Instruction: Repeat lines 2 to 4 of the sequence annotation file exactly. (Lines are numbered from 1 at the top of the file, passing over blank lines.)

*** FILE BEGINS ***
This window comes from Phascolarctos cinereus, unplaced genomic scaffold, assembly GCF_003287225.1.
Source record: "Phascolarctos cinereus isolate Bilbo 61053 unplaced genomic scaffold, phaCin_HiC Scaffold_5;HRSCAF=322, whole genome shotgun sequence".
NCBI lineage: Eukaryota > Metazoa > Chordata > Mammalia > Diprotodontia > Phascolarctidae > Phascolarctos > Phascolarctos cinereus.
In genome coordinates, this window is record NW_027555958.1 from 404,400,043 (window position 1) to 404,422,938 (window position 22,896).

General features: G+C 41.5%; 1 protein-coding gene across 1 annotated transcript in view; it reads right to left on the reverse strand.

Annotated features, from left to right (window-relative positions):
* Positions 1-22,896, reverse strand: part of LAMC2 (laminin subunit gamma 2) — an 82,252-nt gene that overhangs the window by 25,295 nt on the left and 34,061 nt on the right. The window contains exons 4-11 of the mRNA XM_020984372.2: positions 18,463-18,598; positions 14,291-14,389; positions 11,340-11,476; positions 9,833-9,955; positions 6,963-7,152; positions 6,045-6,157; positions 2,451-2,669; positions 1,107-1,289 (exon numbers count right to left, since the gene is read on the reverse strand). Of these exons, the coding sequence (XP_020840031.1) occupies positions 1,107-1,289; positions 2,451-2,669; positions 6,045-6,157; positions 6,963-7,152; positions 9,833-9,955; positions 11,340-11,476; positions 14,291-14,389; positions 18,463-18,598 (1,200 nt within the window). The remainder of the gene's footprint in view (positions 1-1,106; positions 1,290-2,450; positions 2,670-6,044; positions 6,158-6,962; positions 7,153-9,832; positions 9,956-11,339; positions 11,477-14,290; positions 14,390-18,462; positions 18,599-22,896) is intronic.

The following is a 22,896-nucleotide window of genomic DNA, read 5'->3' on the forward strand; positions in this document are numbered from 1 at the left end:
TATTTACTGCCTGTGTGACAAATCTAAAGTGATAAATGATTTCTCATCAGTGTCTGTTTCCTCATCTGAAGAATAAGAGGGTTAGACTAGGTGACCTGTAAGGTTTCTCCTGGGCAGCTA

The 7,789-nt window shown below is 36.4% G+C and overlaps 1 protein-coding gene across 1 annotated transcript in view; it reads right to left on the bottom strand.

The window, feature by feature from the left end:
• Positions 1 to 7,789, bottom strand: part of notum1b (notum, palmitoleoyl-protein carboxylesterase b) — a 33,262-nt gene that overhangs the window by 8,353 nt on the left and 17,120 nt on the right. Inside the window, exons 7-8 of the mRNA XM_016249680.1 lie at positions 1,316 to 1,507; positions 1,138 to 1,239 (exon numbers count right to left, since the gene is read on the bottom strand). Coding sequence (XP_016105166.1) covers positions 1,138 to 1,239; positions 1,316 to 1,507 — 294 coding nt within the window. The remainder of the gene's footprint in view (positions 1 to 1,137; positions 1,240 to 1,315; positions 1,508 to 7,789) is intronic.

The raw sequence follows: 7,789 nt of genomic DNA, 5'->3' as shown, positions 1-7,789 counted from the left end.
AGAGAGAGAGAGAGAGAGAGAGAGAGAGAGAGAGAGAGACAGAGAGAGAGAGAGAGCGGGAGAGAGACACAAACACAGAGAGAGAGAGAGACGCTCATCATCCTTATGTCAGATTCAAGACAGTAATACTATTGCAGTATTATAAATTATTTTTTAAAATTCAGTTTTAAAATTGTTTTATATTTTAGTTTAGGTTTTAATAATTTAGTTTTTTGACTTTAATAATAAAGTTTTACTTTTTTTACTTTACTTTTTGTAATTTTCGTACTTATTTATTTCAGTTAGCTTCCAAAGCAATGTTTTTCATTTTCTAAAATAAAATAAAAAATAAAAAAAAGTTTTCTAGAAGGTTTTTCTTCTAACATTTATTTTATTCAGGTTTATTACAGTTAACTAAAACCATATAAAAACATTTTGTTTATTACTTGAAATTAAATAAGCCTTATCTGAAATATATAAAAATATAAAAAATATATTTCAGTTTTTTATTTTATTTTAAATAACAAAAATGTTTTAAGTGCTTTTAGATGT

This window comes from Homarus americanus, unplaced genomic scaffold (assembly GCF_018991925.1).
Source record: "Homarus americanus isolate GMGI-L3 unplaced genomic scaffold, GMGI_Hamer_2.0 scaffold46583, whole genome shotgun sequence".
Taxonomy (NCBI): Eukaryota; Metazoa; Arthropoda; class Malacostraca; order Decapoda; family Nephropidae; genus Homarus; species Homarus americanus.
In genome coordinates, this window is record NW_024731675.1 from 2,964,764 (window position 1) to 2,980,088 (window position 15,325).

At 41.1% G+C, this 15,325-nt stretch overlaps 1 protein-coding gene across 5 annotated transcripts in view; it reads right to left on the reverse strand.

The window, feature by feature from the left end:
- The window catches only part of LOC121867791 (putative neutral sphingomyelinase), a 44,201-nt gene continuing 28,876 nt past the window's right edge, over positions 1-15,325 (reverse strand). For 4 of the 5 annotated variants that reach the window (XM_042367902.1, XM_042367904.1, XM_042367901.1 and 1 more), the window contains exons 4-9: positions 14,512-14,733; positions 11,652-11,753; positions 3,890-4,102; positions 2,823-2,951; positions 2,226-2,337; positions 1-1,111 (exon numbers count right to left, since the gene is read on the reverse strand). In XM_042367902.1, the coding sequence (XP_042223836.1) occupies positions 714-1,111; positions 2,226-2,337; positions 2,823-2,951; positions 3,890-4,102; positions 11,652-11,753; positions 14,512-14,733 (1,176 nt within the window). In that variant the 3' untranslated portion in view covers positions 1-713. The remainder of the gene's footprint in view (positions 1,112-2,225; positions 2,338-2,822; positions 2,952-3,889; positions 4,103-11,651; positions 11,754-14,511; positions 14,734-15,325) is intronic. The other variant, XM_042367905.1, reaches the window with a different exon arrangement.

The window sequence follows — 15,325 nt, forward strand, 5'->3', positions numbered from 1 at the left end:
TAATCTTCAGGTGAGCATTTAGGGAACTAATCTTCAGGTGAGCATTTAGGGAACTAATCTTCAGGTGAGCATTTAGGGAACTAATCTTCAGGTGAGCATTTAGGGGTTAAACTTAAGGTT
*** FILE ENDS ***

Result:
Source record: "Phascolarctos cinereus isolate Bilbo 61053 unplaced genomic scaffold, phaCin_HiC Scaffold_5;HRSCAF=322, whole genome shotgun sequence".
NCBI lineage: Eukaryota > Metazoa > Chordata > Mammalia > Diprotodontia > Phascolarctidae > Phascolarctos > Phascolarctos cinereus.
In genome coordinates, this window is record NW_027555958.1 from 404,400,043 (window position 1) to 404,422,938 (window position 22,896).